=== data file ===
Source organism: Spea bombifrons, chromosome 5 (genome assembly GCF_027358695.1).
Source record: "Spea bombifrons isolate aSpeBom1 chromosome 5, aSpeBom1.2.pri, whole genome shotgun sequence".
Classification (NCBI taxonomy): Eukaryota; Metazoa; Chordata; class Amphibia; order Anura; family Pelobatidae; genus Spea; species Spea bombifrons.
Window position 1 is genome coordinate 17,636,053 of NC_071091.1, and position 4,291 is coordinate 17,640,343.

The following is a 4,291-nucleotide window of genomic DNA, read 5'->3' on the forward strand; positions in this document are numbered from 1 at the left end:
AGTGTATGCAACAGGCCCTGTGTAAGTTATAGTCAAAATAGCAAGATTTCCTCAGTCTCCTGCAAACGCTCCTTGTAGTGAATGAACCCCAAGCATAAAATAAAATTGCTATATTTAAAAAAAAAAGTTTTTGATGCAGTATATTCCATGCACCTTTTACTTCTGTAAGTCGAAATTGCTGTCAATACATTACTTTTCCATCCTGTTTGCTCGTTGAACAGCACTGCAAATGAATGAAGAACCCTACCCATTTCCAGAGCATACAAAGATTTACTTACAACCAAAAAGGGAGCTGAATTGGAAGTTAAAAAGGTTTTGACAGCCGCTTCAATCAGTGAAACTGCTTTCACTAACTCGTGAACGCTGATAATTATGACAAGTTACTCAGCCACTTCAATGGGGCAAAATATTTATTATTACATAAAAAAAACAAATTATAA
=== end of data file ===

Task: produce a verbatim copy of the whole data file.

Source organism: Spea bombifrons, chromosome 5 (genome assembly GCF_027358695.1).
Source record: "Spea bombifrons isolate aSpeBom1 chromosome 5, aSpeBom1.2.pri, whole genome shotgun sequence".
Classification (NCBI taxonomy): Eukaryota; Metazoa; Chordata; class Amphibia; order Anura; family Pelobatidae; genus Spea; species Spea bombifrons.
Window position 1 is genome coordinate 17,636,053 of NC_071091.1, and position 4,291 is coordinate 17,640,343.

The following is a 4,291-nucleotide window of genomic DNA, read 5'->3' on the forward strand; positions in this document are numbered from 1 at the left end:
AGTGTATGCAACAGGCCCTGTGTAAGTTATAGTCAAAATAGCAAGATTTCCTCAGTCTCCTGCAAACGCTCCTTGTAGTGAATGAACCCCAAGCATAAAATAAAATTGCTATATTTAAAAAAAAAAGTTTTTGATGCAGTATATTCCATGCACCTTTTACTTCTGTAAGTCGAAATTGCTGTCAATACATTACTTTTCCATCCTGTTTGCTCGTTGAACAGCACTGCAAATGAATGAAGAACCCTACCCATTTCCAGAGCATACAAAGATTTACTTACAACCAAAAAGGGAGCTGAATTGGAAGTTAAAAAGGTTTTGACAGCCGCTTCAATCAGTGAAACTGCTTTCACTAACTCGTGAACGCTGATAATTATGACAAGTTACTCAGCCACTTCAATGGGGCAAAATATTTATTATTACATAAAAAAAACAAATTATAA